In Indiana, we’re no strangers to thunderstorms and heavy rain that can seemingly come out of nowhere. Severe weather can happen when you’re least expecting it, and though it might be scary to talk about with your family, it pays to be prepared. We want to keep you and your family safe, so we put together a list of things to do to prepare before inclement weather hits.
Coming up with a severe weather emergency plan will help keep everyone calm in the event of an emergency, and most importantly, help keep them safe. It’s also important to know what you should do in different weather scenarios, according to redcross.org:
If there’s a…
Tornado: Go into the lowest level of the building and stay away from windows, doors and outside walls. If you are outside with no car or nearby shelter, lie down in a ditch and protect your head.
Severe thunderstorm: Go indoors if you see lightning or hear thunder, and don’t use items that plug into electrical outlets. Avoid using running water, as faucets can conduct electricity.
Earthquake: Practice the ‘Drop, Cover and Hold On’ method, and learn to recognize safe places in each room at home and at school.
Flooding: Don’t go into flooded areas. Just six inches of moving water can knock you off your feet, and standing floodwater could be contaminated or contain sharp objects.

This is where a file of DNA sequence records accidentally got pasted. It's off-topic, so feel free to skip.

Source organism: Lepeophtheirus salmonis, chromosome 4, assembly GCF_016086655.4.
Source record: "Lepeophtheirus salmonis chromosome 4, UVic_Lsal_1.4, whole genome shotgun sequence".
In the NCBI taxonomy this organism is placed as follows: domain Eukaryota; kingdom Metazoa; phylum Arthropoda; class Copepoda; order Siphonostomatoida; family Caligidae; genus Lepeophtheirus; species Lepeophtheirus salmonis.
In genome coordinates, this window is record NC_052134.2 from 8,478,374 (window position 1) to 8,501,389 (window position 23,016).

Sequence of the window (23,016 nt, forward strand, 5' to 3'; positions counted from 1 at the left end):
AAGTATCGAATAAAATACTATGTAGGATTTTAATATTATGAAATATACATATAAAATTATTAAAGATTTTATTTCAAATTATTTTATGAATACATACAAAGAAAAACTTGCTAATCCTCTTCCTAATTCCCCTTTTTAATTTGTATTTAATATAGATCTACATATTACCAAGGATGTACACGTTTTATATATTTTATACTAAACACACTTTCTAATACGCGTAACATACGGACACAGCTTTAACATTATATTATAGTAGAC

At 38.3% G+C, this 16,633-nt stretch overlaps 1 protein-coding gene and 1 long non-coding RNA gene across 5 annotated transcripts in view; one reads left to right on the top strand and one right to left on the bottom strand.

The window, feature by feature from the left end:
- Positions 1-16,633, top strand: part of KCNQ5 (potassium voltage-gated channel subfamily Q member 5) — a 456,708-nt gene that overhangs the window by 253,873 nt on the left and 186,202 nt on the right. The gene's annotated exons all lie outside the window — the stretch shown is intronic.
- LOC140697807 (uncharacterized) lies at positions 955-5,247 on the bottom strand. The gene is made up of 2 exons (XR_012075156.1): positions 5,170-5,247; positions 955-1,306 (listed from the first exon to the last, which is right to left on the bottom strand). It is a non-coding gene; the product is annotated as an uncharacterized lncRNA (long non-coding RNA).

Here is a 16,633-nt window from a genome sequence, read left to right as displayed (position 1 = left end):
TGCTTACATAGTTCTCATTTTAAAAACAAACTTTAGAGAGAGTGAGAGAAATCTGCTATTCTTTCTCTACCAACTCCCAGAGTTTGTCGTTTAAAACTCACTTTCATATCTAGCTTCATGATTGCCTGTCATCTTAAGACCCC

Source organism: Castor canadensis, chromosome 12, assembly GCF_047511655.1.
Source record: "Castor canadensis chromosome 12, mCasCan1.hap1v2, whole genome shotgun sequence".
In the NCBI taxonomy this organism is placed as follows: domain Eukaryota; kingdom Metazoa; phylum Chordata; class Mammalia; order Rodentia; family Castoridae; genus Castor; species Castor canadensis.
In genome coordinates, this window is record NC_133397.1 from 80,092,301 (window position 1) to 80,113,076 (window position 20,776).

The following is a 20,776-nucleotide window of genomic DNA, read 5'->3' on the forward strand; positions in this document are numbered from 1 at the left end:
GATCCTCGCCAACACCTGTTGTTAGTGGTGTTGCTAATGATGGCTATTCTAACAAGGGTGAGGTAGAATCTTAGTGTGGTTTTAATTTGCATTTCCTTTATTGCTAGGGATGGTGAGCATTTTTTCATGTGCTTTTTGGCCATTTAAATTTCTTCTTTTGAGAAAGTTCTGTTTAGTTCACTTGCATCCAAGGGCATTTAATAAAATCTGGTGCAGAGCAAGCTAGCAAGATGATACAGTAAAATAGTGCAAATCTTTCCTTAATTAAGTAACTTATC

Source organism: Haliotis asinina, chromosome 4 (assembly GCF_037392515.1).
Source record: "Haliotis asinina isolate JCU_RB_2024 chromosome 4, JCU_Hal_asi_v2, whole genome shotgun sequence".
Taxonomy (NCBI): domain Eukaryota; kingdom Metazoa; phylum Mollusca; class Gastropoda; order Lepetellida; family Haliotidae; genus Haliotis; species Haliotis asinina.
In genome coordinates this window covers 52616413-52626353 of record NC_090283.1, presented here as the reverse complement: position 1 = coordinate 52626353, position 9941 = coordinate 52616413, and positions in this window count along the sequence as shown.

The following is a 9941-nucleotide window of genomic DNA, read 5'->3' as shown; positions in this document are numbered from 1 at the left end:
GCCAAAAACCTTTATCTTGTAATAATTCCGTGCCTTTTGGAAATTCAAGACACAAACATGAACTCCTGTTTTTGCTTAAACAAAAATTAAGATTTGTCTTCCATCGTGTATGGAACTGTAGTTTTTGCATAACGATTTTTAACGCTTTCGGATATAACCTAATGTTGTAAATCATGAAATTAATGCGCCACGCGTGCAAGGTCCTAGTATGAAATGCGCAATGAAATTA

No matter what kind of weather emergency is happening, your family will be safer if you’ve already established a plan ahead of time. Here are some tips that will help keep you and the ones you love out of harm’s way.
Don’t forget to …
Make an emergency supply kit
Having a well-stocked emergency supply kit (filtered water, food, a radio, matches, etc.) on hand that is kept where your family can quickly find it
Decide on a meeting location
If you are in different locations or get separated during an emergency, it helps to have a meeting place already established. You should also determine your severe weather safe spot like a basement, interior closet or bathroom.
Pick an emergency contact
Identify an emergency contact in and out of town (out of town communication is sometimes easier during an emergency due to cellular networks) so you can call for help or let the contact know you’re safe.
Expand the plan
Once your family emergency plan is established, consider the other places your family spends time, like work, school or daycare, and find out if they have an emergency plan.
Creating your family’s severe weather emergency plan takes just a few minutes. It’s well worth the effort because having an emergency plan in place means there is a better chance of everyone moving quickly. Knowing exactly what to do and where to go could save lives before, during and after severe weather or other disasters.